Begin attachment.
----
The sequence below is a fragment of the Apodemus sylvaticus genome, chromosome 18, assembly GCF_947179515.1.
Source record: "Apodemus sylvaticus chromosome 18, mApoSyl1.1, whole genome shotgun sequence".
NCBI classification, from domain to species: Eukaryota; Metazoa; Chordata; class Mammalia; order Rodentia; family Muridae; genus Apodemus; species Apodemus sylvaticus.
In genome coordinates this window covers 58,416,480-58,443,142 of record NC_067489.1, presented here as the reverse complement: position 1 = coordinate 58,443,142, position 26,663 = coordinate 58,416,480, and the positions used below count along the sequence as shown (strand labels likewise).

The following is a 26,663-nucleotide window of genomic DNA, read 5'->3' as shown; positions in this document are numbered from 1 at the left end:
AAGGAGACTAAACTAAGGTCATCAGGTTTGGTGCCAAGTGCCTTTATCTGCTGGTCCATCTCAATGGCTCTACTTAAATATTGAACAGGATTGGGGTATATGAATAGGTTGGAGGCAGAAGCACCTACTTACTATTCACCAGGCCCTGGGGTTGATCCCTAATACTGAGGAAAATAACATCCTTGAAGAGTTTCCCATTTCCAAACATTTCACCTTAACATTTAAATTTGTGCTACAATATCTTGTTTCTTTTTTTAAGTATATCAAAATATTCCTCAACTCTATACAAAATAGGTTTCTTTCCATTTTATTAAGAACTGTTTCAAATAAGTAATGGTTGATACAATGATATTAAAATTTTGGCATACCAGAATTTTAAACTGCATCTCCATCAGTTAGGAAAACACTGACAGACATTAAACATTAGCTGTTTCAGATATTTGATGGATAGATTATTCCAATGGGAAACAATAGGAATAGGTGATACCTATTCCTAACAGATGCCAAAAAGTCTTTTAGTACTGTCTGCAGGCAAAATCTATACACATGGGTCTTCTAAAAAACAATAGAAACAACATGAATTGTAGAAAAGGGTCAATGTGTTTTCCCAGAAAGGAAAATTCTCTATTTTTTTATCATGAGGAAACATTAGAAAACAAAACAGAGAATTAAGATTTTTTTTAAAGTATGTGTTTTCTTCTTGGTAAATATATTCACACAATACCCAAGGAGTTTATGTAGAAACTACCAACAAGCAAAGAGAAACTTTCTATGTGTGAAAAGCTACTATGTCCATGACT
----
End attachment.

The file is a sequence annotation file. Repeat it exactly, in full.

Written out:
The sequence below is a fragment of the Apodemus sylvaticus genome, chromosome 18, assembly GCF_947179515.1.
Source record: "Apodemus sylvaticus chromosome 18, mApoSyl1.1, whole genome shotgun sequence".
NCBI classification, from domain to species: Eukaryota; Metazoa; Chordata; class Mammalia; order Rodentia; family Muridae; genus Apodemus; species Apodemus sylvaticus.
In genome coordinates this window covers 58,416,480-58,443,142 of record NC_067489.1, presented here as the reverse complement: position 1 = coordinate 58,443,142, position 26,663 = coordinate 58,416,480, and the positions used below count along the sequence as shown (strand labels likewise).

The following is a 26,663-nucleotide window of genomic DNA, read 5'->3' as shown; positions in this document are numbered from 1 at the left end:
AAGGAGACTAAACTAAGGTCATCAGGTTTGGTGCCAAGTGCCTTTATCTGCTGGTCCATCTCAATGGCTCTACTTAAATATTGAACAGGATTGGGGTATATGAATAGGTTGGAGGCAGAAGCACCTACTTACTATTCACCAGGCCCTGGGGTTGATCCCTAATACTGAGGAAAATAACATCCTTGAAGAGTTTCCCATTTCCAAACATTTCACCTTAACATTTAAATTTGTGCTACAATATCTTGTTTCTTTTTTTAAGTATATCAAAATATTCCTCAACTCTATACAAAATAGGTTTCTTTCCATTTTATTAAGAACTGTTTCAAATAAGTAATGGTTGATACAATGATATTAAAATTTTGGCATACCAGAATTTTAAACTGCATCTCCATCAGTTAGGAAAACACTGACAGACATTAAACATTAGCTGTTTCAGATATTTGATGGATAGATTATTCCAATGGGAAACAATAGGAATAGGTGATACCTATTCCTAACAGATGCCAAAAAGTCTTTTAGTACTGTCTGCAGGCAAAATCTATACACATGGGTCTTCTAAAAAACAATAGAAACAACATGAATTGTAGAAAAGGGTCAATGTGTTTTCCCAGAAAGGAAAATTCTCTATTTTTTTATCATGAGGAAACATTAGAAAACAAAACAGAGAATTAAGATTTTTTTTAAAGTATGTGTTTTCTTCTTGGTAAATATATTCACACAATACCCAAGGAGTTTATGTAGAAACTACCAACAAGCAAAGAGAAACTTTCTATGTGTGAAAAGCTACTATGTCCATGACT